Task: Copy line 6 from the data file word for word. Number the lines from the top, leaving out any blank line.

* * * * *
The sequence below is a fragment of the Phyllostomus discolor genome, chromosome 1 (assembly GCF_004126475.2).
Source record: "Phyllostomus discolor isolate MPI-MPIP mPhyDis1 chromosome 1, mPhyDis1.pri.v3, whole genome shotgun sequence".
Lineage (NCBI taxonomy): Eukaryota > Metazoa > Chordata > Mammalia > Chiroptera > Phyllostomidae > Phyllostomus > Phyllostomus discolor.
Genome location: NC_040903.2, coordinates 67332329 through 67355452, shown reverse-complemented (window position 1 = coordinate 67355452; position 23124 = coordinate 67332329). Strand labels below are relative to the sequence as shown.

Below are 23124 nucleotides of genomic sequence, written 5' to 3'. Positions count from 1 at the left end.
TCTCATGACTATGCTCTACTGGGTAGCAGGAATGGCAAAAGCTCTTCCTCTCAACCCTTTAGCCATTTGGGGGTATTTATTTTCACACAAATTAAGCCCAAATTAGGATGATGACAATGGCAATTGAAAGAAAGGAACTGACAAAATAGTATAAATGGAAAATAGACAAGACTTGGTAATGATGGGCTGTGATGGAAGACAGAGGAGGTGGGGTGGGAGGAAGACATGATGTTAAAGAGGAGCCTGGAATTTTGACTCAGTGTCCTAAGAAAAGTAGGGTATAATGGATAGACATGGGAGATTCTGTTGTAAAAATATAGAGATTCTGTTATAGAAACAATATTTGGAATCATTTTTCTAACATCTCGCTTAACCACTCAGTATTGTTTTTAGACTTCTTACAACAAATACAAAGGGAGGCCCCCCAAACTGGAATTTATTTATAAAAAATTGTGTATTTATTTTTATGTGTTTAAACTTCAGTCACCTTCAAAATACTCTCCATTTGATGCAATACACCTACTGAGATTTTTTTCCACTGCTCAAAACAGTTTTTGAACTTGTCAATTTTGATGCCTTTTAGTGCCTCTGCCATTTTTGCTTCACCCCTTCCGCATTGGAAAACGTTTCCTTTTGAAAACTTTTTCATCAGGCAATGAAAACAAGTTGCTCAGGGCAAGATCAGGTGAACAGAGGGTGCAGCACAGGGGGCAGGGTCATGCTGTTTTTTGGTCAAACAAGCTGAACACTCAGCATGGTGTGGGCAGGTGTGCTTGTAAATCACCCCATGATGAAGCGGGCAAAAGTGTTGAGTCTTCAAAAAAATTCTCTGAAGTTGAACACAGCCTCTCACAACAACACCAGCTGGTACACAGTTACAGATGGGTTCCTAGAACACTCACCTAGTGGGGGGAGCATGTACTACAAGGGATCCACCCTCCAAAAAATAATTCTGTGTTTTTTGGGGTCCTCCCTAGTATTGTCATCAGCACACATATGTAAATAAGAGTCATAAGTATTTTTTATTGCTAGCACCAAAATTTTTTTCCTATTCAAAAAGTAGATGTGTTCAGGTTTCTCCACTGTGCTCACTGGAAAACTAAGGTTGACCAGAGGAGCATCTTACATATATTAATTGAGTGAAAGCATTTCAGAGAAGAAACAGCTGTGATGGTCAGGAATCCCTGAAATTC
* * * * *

TCTCATGACTATGCTCTACTGGGTAGCAGGAATGGCAAAAGCTCTTCCTCTCAACCCTTTAGCCATTTGGGGGTATTTATTTTCACACAAATTAAGCCCAAATTAGGATGATGACAATGGCAATTGAAAGAAAGGAACTGACAAAATAGTATAAATGGAAAATAGACAAGACTTGGTAATGATGGGCTGTGATGGAAGACAGAGGAGGTGGGGTGGGAGGAAGACATGATGTTAAAGAGGAGCCTGGAATTTTGACTCAGTGTCCTAAGAAAAGTAGGGTATAATGGATAGACATGGGAGATTCTGTTGTAAAAATATAGAGATTCTGTTATAGAAACAATATTTGGAATCATTTTTCTAACATCTCGCTTAACCACTCAGTATTGTTTTTAGACTTCTTACAACAAATACAAAGGGAGGCCCCCCAAACTGGAATTTATTTATAAAAAATTGTGTATTTATTTTTATGTGTTTAAACTTCAGTCACCTTCAAAATACTCTCCATTTGATGCAATACACCTACTGAGATTTTTTTCCACTGCTCAAAACAGTTTTTGAACTTGTCAATTTTGATGCCTTTTAGTGCCTCTGCCATTTTTGCTTCACCCCTTCCGCATTGGAAAACGTTTCCTTTTGAAAACTTTTTCATCAGGCAATGAAAACAAGTTGCTCAGGGCAAGATCAGGTGAACAGAGGGTGCAGCACAGGGGGCAGGGTCATGCTGTTTTTTGGTCAAACAAGCTGAACACTCAGCATGGTGTGGGCAGGTGTGCTTGTAAATCACCCCATGATGAAGCGGGCAAAAGTGTTGAGTCTTCAAAAAAATTCTCTGAAGTTGAACACAGCCTCTCACAACAACACCAGCTGGTACACAGTTACAGATGGGTTCCTAGAACACTCACCTAGTGGGGGGAGCATGTACTACAAGGGATCCACCCTCCAAAAAATAATTCTGTGTTTTTTGGGGTCCTCCCTAGTATTGTCATCAGCACACATATGTAAATAAGAGTCATAAGTATTTTTTATTGCTAGCACCAAAATTTTTTTCCTATTCAAAAAGTAGATGTGTTCAGGTTTCTCCACTGTGCTCACTGGAAAACTAAGGTTGACCAGAGGAGCATCTTACATATATTAATTGAGTGAAAGCATTTCAGAGAAGAAACAGCTGTGATGGTCAGGAATCCCTGAAATTC